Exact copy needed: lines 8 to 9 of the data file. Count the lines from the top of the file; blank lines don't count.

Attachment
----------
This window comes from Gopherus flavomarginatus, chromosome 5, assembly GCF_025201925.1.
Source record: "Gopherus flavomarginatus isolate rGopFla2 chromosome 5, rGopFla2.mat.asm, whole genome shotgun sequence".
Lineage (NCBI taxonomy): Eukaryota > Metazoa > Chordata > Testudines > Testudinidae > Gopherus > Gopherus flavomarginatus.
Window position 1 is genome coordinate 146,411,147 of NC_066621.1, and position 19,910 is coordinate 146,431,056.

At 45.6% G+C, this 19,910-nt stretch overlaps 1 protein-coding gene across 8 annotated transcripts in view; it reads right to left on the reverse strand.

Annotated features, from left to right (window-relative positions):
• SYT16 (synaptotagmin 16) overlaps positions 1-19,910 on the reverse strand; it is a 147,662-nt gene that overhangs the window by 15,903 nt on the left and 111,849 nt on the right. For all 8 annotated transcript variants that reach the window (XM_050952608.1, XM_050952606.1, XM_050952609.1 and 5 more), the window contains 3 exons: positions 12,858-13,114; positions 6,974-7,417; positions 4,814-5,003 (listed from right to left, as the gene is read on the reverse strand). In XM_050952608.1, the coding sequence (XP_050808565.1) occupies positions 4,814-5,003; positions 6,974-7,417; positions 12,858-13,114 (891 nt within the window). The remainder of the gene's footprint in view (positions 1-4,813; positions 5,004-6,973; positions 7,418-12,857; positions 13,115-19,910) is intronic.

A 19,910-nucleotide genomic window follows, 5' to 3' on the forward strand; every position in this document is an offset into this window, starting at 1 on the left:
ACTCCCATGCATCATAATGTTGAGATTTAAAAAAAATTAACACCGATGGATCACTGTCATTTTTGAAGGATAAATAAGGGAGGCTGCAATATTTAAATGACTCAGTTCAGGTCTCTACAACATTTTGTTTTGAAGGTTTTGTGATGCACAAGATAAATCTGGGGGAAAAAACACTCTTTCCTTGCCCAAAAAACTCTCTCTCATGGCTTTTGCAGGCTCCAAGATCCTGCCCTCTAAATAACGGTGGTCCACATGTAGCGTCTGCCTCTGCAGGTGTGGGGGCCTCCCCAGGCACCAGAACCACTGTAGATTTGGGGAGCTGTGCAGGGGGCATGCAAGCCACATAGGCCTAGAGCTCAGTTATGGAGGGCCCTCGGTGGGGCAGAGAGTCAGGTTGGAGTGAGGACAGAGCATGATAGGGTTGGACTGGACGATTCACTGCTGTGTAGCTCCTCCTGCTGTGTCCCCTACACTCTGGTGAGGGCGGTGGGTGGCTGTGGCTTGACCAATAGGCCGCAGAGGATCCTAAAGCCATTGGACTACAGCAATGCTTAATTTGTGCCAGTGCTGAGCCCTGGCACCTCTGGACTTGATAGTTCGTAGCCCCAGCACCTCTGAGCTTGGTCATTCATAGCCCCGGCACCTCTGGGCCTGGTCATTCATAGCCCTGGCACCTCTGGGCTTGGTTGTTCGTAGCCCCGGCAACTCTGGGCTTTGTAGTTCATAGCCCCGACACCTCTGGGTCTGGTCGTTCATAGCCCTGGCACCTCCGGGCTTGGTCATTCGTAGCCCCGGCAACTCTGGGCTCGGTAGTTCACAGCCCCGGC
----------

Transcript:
A 19,910-nucleotide genomic window follows, 5' to 3' on the forward strand; every position in this document is an offset into this window, starting at 1 on the left:
ACTCCCATGCATCATAATGTTGAGATTTAAAAAAAATTAACACCGATGGATCACTGTCATTTTTGAAGGATAAATAAGGGAGGCTGCAATATTTAAATGACTCAGTTCAGGTCTCTACAACATTTTGTTTTGAAGGTTTTGTGATGCACAAGATAAATCTGGGGGAAAAAACACTCTTTCCTTGCCCAAAAAACTCTCTCTCATGGCTTTTGCAGGCTCCAAGATCCTGCCCTCTAAATAACGGTGGTCCACATGTAGCGTCTGCCTCTGCAGGTGTGGGGGCCTCCCCAGGCACCAGAACCACTGTAGATTTGGGGAGCTGTGCAGGGGGCATGCAAGCCACATAGGCCTAGAGCTCAGTTATGGAGGGCCCTCGGTGGGGCAGAGAGTCAGGTTGGAGTGAGGACAGAGCATGATAGGGTTGGACTGGACGATTCACTGCTGTGTAGCTCCTCCTGCTGTGTCCCCTACACTCTGGTGAGGGCGGTGGGTGGCTGTGGCTTGACCAATAGGCCGCAGAGGATCCTAAAGCCATTGGACTACAGCAATGCTTAATTTGTGCCAGTGCTGAGCCCTGGCACCTCTGGACTTGATAGTTCGTAGCCCCAGCACCTCTGAGCTTGGTCATTCATAGCCCCGGCACCTCTGGGCCTGGTCATTCATAGCCCTGGCACCTCTGGGCTTGGTTGTTCGTAGCCCCGGCAACTCTGGGCTTTGTAGTTCATAGCCCCGACACCTCTGGGTCTGGTCGTTCATAGCCCTGGCACCTCCGGGCTTGGTCATTCGTAGCCCCGGCAACTCTGGGCTCGGTAGTTCACAGCCCCGGC